Days of paper presentations, workshops/interactive sessions, posters, and colloquia.
Delegates from all over the world who attended the Sixteenth International Conference on Diversity in Organizations, Communities & Nations.
Scientists have recently begun to speak of a new era in geological time, ‘the Anthropocene’, or an era in which the destiny of the earth’s ecosystems is determined by a single species, homo sapiens. Often lost in these discussions, however, are the differences in orientation to the environment of different human groups—according to culture, gender, (dis) ability, and a myriad of other dimensions of human diversity. As we address some of the greatest ecological challenges that humanity has ever faced, in what ways are we required to factor in ecological diversity into traditions of thinking about human diversity? How might we need to build senses of identity and belonging that account for our species- embeddedness in ecosystems? What are the demands for environmental education that run parallel to demands to understand the dimensions of human diversity? What are the implications for communities and modes of governance as they map onto the cartographies of ecosystems? Finally, how are we forced to deal with the interface of the local and global, for instance local bio-systems in relation global climate change? Taken as a whole, how can principles of inclusion and diversity inform programs of action that can do justice to human and cultural diversity, nevertheless be sensitive to ecological or biological diversity? The very future of our planetary existence may depend on addressing these integrated questions.
The Sixteenth International Conference on Diversity in Organizations, Communities & Nations featured plenary sessions by some of the world’s leading thinkers and innovators in the field.
Assia was born in Pakistan but raised and educated in West Yorkshire. She studied at Oxford specialising in Theology (BTH HONS) and has 16 years of teaching and training experience working across the education sector; FE, HE and Secondary. Assia has been a key player in raising awareness through innovative approaches and strategies around the themes of inclusion, integration and the Prevent (Prevention of Violent Extremism) Agenda at a local, national and international level. Read more...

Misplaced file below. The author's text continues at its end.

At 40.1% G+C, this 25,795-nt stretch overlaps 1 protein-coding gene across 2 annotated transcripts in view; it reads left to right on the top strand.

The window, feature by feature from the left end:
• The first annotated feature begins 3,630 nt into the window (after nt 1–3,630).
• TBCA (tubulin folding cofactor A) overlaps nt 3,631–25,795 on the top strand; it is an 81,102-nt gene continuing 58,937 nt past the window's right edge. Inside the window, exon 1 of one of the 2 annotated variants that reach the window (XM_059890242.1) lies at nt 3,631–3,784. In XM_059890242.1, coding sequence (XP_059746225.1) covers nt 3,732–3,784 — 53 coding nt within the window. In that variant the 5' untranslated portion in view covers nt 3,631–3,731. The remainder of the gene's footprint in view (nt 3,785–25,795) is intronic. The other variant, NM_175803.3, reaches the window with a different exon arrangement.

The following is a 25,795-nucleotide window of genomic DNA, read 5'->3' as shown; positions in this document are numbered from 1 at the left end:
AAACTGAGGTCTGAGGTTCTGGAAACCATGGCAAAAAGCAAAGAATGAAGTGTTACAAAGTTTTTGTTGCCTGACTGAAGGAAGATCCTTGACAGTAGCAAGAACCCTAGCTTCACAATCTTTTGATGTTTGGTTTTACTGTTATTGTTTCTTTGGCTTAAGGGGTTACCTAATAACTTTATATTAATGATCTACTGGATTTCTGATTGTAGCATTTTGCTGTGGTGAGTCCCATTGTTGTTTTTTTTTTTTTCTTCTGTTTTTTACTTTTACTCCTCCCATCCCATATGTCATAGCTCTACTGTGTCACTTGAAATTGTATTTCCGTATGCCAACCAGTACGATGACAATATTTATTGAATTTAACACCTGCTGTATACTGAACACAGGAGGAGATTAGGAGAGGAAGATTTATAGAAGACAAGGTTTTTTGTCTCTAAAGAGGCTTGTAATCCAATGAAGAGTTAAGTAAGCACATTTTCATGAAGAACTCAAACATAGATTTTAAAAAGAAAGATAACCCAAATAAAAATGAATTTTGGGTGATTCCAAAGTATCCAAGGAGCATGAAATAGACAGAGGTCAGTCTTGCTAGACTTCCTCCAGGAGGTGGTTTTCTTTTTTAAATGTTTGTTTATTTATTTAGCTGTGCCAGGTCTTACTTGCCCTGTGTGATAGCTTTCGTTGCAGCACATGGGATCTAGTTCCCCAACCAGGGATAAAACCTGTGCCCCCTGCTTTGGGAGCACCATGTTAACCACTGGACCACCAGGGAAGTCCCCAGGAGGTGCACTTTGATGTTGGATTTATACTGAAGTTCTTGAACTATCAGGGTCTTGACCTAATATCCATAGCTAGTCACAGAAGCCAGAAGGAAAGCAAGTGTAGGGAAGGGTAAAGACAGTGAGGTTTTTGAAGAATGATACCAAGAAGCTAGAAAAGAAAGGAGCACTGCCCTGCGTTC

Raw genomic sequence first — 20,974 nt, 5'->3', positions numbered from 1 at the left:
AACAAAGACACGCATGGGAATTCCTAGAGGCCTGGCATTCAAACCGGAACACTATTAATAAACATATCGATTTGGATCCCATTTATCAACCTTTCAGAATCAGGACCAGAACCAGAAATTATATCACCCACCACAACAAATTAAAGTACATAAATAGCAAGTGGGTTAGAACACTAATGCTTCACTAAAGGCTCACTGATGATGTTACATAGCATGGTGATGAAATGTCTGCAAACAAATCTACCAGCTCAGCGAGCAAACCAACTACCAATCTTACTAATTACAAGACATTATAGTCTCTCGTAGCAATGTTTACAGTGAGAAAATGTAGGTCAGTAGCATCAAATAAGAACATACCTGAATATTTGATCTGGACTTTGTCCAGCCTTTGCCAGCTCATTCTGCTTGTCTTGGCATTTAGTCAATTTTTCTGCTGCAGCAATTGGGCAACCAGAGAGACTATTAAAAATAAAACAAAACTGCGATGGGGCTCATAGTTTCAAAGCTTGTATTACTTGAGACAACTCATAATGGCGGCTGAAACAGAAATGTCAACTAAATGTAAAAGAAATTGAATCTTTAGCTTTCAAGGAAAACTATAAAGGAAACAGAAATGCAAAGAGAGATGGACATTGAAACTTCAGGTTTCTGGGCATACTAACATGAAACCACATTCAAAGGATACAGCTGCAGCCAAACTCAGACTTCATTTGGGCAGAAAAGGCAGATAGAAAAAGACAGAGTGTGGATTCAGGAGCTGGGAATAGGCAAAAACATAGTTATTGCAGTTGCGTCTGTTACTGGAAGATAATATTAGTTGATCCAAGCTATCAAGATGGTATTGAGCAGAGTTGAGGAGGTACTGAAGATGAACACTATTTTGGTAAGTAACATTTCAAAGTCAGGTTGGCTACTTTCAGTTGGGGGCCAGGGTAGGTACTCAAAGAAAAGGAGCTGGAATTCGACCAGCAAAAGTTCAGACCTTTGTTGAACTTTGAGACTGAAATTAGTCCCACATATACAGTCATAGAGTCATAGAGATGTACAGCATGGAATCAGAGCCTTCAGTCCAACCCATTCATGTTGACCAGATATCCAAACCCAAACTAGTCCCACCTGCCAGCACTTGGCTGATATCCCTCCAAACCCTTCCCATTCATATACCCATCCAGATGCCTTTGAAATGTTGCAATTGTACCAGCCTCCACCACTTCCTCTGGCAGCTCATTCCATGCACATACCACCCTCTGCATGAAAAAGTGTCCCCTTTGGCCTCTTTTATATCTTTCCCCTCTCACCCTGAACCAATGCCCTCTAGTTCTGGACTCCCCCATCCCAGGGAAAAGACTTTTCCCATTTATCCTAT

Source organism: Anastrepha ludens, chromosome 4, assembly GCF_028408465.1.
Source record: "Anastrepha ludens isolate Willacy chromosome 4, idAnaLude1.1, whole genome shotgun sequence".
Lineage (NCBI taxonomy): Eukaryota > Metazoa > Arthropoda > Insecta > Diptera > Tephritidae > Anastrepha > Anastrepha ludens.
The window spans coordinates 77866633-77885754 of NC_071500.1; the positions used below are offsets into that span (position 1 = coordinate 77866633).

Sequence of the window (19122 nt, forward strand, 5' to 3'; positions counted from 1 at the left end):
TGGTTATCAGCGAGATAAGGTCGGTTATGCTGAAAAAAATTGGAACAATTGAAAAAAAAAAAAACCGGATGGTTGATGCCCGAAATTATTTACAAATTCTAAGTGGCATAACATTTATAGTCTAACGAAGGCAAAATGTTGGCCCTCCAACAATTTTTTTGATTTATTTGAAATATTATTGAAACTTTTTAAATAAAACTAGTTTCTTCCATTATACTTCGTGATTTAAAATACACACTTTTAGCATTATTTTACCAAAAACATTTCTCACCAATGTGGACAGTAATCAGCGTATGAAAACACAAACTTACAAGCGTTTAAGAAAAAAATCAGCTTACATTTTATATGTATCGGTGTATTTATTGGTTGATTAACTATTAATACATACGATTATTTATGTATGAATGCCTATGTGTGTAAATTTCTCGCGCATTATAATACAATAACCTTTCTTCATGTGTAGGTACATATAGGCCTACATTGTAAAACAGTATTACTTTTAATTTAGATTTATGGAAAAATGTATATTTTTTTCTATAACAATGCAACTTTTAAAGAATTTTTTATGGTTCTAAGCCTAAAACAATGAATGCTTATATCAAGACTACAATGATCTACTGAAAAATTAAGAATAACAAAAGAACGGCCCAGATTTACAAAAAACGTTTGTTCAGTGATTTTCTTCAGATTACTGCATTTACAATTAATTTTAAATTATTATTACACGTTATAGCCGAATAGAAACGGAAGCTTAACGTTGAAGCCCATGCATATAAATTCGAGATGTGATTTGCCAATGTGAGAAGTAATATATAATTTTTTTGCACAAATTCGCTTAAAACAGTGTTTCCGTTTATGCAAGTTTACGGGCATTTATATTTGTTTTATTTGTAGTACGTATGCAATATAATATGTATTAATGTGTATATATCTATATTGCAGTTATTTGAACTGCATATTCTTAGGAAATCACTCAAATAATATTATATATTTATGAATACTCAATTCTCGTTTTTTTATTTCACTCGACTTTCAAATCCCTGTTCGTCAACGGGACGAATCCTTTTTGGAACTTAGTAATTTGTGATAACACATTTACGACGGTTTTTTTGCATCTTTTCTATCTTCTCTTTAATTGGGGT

Marcus Colchester is English and received his doctorate in Social Anthropology from the University of Oxford. He is Director of the Forest Peoples Programme. Marcus has over 35 years’ experience working with forest peoples in the humid tropics. Read more...
Jose Luis Ortega Martin is a principal lecturer at the University of Granada (TEFL), and was formerly vice dean in charge of International Relations from 2004 to 2008. He has served as the head of in-service training at UGR from 2011 to 2015, and was the head teacher of a private school in Granada from 1994 to 2003, as well as the external evaluator of the Spanish Agency for the Quality on University Studies (ANECA). Read more...
For each conference, a small number of Graduate Scholar Awards are given to outstanding graduate students who have an active academic interest in the conference area. The Award with its accompanying responsibilities provides a strong professional development opportunity for graduate students at this stage in their academic careers. The 2016 Graduate Scholar Awardees are listed below.
Virtual Posters present preliminary results of work or projects that lend themselves to visual representations. Download the posters below.
Lightning talks are 5-minute "flash" video presentations. Visit our YouTube channel through the button below to view the lightning talks.